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A pro's advice: Compete!

Initiative's Crawford says operators aren't maximizing local cable ad sales 6/16/2002 08:00:00 PM Eastern

Local viewers don't have much trouble with cable; its penetration rate hovers around 70% nationwide. With local advertisers, though, cable has been a much tougher sell. Although it has gained, local cable advertising accounts for only about 8% of the average operator's revenue. It could be more, says Kathy Crawford, executive vice president and director of local broadcast for buying firm Initiative Media North America, a veteran buyer with more 30 years in the local-TV business. At Initiative, Crawford oversees 20 buying outfits, giving her insight into the upsides, and the problems, of local cable sales. She spoke recently with BROADCASTING & CABLE's Allison Romano. An edited transcript follows.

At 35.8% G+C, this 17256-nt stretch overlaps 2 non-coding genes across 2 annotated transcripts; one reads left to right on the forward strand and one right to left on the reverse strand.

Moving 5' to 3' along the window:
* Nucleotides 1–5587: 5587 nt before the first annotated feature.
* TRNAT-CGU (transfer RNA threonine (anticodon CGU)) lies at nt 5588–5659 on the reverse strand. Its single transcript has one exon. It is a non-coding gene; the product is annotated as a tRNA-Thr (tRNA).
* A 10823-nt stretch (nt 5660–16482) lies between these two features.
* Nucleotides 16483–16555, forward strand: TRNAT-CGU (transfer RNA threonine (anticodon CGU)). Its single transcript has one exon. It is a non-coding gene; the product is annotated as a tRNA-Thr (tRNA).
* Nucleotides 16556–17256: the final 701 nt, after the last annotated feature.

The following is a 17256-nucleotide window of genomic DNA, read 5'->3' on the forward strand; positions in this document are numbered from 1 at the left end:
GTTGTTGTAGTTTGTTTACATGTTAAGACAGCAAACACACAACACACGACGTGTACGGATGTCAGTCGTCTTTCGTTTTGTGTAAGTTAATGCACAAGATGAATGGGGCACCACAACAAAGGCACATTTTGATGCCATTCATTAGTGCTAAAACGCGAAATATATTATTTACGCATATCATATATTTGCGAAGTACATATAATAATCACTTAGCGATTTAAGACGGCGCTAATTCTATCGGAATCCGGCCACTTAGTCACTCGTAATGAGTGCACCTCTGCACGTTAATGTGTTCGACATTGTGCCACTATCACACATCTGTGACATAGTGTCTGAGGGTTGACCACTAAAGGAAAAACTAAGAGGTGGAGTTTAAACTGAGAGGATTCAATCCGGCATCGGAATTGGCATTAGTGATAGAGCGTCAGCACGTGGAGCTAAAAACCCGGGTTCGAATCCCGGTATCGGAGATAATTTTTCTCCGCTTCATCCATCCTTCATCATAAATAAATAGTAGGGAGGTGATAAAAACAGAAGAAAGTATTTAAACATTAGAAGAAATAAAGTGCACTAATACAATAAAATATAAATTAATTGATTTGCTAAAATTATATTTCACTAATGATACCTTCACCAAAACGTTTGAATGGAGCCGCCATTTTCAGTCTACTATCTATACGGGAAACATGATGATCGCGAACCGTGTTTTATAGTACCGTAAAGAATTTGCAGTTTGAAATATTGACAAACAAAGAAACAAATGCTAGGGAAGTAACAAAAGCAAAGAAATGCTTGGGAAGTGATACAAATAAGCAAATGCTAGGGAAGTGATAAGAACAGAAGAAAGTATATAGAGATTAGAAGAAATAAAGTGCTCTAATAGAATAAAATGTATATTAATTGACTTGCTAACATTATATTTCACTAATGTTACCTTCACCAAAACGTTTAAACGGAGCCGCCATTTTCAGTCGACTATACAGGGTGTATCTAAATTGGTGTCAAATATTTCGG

What is the biggest challenge facing local cable ad sales?

The individual systems and the problems they create for buying marketplaces. If you have 25 systems in a market and they are not interconnected, you have 25 different people turning on the lights.

And most of the time, cable just is not cost-effective compared to broadcast.

How has local cable advertising changed in five years?

Several years ago, cable was bought system by system, from 9 a.m. to 9 p.m. It was far looser, far less targeted and far less capable of meeting immediate plan specifications.

At least that has changed. What's needed now?

We have to convince MSOs this is the way to increase their revenue. Ultimately, they need to recognize that ad-based revenue will increase their bottom lines.

National Cable Communications [a spot cable advertising firm owned by four of the largest MSOs] has changed the face of buying and selling. They've interconnected many major markets; I have one buy, one traffic order and one invoice. It's become much more doable from a buying standpoint.

Isn't local cable hurt by charging more for spots than broadcasters charge?

When you go to a specialty shop, you don't expect it to be as competitive. Cable still thinks of itself as a specialty shop. But most viewers have cable or satellite in their homes. These local systems are still living in the days when they got the franchise. They don't realize they are now part of a much bigger picture.